In particle physics, weak isospin is a quantum number relating to the weak interaction, and parallels the idea of isospin under the strong interaction. Weak isospin is usually given the symbol or with the third component written as , , , or .[a] It can be understood as the eigenvalue of a charge operator.
The weak isospin conservation law relates to the conservation of ; all weak interactions must conserve . It is also conserved by the electromagnetic and strong interactions. However, one of the interactions is with the Higgs field. Since the Higgs field vacuum expectation value is nonzero, particles interact with this field all the time even in vacuum. This changes their weak isospin (and weak hypercharge). Only a specific combination of them, (electric charge), is conserved. is more important than T and often the term "weak isospin" refers to the "3rd component of weak isospin".
Relation with chirality
Fermions with negative chirality (also called "left-handed" fermions) have and can be grouped into doublets with that behave the same way under the weak interaction. By convention, electrically charged fermions are assigned with the same sign as their electric charge.[b] For example, up-type quarks (u, c, t) have and always transform into down-type quarks (d, s, b), which have , and vice versa. On the other hand, a quark never decays weakly into a quark of the same . Something similar happens with left-handed leptons, which exist as doublets containing a charged lepton (
) with and a neutrino (
τ) with . In all cases, the corresponding anti-fermion has reversed chirality ("right-handed" antifermion) and reversed sign .
Fermions with positive chirality ("right-handed" fermions) and anti-fermions with negative chirality ("left-handed" anti-fermions) have and form singlets that do not undergo weak interactions.
The electric charge, , is related to weak isospin, , and weak hypercharge, , by
|Generation 1||Generation 2||Generation 3|
|Electron neutrino||Muon neutrino||Tau neutrino|
|Up quark||Charm quark||Top quark|
|Down quark||Strange quark||Bottom quark|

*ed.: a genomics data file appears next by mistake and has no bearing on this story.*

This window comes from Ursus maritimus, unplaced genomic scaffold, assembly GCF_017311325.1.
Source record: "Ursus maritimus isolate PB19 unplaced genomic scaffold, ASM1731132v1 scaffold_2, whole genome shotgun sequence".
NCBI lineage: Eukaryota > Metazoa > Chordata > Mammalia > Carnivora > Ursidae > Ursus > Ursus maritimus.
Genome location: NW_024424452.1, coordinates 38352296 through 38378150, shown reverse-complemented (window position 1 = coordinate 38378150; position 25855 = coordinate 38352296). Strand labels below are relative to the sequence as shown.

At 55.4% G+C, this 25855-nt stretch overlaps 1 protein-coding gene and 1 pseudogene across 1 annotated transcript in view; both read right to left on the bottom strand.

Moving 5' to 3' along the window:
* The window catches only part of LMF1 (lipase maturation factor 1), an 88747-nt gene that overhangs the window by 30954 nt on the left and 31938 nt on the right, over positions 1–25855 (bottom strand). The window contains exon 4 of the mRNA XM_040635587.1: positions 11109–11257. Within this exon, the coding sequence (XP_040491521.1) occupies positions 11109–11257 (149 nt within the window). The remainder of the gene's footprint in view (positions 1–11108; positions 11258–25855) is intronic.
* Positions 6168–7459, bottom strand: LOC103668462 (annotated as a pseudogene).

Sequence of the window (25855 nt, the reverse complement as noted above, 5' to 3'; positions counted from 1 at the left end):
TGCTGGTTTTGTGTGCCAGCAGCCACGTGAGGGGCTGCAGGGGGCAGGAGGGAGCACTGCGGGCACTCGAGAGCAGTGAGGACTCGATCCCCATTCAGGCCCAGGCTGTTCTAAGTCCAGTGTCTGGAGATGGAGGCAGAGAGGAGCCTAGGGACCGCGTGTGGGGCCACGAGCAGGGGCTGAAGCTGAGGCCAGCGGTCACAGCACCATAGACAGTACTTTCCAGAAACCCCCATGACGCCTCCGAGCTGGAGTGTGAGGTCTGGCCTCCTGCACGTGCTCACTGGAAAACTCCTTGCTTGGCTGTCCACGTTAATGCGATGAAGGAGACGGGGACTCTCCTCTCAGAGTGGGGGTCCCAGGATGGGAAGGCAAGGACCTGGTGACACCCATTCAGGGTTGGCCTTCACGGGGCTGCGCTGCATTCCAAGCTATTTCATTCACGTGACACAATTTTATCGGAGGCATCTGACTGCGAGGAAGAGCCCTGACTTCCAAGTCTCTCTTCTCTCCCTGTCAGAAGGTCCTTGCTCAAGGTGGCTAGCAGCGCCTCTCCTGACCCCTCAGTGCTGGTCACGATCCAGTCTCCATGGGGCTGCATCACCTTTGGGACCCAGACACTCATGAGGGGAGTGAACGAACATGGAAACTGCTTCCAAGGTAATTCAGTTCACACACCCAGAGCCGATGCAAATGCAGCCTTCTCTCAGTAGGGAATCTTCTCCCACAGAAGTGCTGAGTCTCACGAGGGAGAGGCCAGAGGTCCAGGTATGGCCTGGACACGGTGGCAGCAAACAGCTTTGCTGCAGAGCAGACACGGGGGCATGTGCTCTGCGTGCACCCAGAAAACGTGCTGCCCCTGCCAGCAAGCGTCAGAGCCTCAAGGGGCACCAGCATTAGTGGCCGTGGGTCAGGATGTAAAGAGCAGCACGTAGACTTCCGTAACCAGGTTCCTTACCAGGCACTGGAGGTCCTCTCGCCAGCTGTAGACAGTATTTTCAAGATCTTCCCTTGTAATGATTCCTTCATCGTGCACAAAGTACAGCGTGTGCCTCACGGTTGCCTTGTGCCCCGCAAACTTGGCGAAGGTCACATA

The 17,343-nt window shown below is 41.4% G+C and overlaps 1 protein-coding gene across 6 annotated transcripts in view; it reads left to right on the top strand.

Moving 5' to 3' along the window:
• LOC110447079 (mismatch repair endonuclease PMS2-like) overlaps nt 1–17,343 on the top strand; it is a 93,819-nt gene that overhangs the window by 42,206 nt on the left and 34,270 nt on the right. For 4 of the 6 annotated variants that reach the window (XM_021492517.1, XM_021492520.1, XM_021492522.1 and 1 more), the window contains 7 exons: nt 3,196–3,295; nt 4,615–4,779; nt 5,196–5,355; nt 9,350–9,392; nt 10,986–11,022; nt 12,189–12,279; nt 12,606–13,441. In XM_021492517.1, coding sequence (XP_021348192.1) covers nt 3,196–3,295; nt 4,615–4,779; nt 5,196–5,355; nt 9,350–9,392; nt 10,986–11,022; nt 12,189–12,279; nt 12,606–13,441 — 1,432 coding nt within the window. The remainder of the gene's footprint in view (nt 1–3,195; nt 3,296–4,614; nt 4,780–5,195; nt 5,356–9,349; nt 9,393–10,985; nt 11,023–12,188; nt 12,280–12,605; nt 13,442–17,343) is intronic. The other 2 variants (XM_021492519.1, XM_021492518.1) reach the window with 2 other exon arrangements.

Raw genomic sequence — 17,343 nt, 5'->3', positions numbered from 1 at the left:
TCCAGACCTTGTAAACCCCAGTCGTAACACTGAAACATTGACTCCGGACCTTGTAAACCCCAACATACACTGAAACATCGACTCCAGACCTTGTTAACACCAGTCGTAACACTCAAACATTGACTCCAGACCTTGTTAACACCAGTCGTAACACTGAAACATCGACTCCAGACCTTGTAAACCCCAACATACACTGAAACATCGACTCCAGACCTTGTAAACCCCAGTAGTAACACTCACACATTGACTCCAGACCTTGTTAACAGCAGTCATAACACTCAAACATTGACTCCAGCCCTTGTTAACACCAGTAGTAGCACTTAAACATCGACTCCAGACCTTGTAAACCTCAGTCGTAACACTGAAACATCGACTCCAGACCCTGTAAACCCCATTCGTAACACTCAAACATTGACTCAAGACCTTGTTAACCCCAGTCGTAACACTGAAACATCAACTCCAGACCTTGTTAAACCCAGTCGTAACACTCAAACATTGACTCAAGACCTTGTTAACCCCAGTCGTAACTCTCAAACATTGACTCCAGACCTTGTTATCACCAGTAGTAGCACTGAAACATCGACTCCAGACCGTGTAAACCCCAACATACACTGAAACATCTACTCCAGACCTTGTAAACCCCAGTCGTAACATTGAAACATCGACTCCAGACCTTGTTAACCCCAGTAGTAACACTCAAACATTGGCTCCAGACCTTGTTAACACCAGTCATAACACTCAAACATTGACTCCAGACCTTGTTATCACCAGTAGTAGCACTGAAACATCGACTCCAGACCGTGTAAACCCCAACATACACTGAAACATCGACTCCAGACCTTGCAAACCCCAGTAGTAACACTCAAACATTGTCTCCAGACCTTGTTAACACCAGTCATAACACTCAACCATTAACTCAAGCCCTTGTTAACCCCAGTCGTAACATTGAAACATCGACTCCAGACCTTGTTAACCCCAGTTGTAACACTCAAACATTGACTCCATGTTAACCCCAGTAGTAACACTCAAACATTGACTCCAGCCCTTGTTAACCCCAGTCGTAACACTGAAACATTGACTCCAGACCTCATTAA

|All of the above left-handed (regular) particles have corresponding|
right-handed anti-particles with equal and opposite weak isospin.
|All right-handed (regular) particles and left-handed antiparticles have weak isospin of 0.|
Weak isospin and the W bosons
The symmetry associated with weak isospin is SU(2) and requires gauge bosons with (
) to mediate transformations between fermions with half-integer weak isospin charges. implies that
bosons have three different values of :
boson is emitted in transitions → .
boson would be emitted in weak interactions where does not change, such as neutrino scattering.
boson is emitted in transitions → .
Under electroweak unification, the
boson mixes with the weak hypercharge gauge boson
, resulting in the observed
boson and the photon of quantum electrodynamics; the resulting
and the photon both have weak isospin = 0.
The sum of −isospin and +charge is zero for each of the bosons, consequently, all the electroweak bosons have weak hypercharge , so unlike gluons of the color force, the electroweak bosons are unaffected by the force they mediate.
- Regarding ambiguous notation, is also used to represent the ‘normal’ (strong force) isospin, same for its third component a.k.a. or . is also used as the symbol for the Topness quantum number. This article uses and for weak isospin and its projection.
- Lacking a distinguishing electric charge, neutrinos and antineutrinos are assigned the opposite their corresponding charged lepton; hence, all left-handed neutrinos are paired with negatively charged left-handed leptons with so those neutrinos have From anti-particle charge-reversal, all right-handed antineutrinos have since they are paired with positively charged anti-leptons.